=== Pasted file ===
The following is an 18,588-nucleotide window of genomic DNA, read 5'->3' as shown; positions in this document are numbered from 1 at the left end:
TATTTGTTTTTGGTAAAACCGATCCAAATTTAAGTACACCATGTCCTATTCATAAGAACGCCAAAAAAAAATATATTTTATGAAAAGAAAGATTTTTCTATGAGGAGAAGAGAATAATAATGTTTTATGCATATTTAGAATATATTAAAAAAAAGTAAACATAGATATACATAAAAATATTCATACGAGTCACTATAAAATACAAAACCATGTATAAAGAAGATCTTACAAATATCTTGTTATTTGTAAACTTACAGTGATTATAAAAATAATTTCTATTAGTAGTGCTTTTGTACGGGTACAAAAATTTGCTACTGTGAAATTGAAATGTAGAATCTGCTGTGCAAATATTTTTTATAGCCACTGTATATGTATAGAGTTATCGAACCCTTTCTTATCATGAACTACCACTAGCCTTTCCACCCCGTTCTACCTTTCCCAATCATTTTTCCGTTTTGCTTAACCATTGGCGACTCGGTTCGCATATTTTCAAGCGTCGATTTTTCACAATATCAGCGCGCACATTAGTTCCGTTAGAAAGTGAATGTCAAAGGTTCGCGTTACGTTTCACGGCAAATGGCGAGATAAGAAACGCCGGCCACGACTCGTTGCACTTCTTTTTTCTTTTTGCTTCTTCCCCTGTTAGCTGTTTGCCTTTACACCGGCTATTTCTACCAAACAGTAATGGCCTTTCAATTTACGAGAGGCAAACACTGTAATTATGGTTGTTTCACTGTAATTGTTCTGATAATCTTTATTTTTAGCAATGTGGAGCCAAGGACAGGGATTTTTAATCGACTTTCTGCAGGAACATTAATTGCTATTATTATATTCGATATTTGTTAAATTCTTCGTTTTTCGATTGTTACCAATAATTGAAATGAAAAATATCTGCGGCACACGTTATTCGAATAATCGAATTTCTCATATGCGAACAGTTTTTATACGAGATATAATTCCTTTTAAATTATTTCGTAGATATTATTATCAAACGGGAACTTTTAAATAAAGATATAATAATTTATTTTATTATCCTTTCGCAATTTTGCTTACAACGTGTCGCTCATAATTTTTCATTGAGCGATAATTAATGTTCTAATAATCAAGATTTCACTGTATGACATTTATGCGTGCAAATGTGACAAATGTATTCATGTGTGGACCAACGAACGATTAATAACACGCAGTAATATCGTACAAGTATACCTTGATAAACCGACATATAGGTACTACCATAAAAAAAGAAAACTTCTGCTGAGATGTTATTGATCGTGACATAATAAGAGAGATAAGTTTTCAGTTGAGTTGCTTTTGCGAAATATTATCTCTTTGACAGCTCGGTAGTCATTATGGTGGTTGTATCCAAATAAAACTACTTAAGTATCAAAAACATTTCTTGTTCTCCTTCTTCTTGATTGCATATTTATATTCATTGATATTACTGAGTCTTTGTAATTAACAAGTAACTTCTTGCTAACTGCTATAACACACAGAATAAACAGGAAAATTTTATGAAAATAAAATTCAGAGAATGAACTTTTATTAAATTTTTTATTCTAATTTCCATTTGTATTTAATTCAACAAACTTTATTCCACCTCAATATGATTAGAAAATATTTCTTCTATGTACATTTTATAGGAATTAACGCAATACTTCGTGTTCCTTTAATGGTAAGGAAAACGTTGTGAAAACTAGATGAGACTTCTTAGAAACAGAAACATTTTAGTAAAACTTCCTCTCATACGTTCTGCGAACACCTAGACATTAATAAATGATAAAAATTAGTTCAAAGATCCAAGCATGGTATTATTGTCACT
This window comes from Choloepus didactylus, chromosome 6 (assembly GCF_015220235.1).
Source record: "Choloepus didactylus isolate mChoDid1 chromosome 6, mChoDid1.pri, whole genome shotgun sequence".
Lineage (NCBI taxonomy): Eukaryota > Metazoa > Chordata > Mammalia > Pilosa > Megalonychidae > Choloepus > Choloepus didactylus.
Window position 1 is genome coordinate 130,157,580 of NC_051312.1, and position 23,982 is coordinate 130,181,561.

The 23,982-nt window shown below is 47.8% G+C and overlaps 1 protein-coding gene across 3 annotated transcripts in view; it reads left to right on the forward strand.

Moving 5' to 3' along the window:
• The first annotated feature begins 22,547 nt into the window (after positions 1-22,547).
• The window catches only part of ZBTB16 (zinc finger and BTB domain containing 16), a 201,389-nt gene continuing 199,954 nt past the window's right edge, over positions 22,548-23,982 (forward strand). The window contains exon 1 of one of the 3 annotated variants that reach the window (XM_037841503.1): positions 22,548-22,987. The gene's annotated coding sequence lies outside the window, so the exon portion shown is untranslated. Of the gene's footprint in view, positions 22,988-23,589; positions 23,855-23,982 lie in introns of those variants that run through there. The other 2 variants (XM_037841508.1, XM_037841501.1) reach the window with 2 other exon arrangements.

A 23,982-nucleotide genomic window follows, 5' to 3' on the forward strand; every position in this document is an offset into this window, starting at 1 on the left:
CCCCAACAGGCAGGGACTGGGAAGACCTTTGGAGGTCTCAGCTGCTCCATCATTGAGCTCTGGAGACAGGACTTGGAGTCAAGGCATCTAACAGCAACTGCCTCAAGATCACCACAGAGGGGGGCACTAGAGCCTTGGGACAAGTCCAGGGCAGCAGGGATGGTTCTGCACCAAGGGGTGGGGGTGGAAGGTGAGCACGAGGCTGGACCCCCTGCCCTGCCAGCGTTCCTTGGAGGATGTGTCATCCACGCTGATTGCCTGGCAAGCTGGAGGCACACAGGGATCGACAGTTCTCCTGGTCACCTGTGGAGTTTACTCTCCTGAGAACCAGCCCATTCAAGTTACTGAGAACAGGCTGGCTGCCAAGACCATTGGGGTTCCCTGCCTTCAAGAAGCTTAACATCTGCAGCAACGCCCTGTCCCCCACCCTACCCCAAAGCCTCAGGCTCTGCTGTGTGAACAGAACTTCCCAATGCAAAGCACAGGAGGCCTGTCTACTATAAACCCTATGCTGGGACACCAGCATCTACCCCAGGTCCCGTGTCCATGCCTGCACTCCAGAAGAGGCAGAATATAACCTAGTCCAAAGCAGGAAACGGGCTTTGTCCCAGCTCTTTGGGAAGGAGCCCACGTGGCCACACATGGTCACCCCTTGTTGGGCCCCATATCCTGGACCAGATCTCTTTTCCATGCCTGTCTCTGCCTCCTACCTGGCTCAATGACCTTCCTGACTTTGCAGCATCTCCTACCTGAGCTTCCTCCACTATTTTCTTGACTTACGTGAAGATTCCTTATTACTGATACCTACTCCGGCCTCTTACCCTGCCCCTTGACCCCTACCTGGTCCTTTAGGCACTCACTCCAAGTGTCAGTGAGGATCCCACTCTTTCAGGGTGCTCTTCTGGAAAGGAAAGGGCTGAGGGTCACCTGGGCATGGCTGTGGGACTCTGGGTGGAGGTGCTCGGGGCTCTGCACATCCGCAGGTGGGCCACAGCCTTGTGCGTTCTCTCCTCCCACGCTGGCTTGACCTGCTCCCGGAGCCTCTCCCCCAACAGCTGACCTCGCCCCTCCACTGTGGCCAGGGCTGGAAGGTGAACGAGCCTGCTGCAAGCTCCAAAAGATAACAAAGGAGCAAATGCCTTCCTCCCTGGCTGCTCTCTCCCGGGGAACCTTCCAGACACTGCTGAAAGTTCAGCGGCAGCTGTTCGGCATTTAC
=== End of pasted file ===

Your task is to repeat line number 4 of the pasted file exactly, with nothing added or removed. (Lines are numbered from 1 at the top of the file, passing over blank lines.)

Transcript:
Source record: "Choloepus didactylus isolate mChoDid1 chromosome 6, mChoDid1.pri, whole genome shotgun sequence".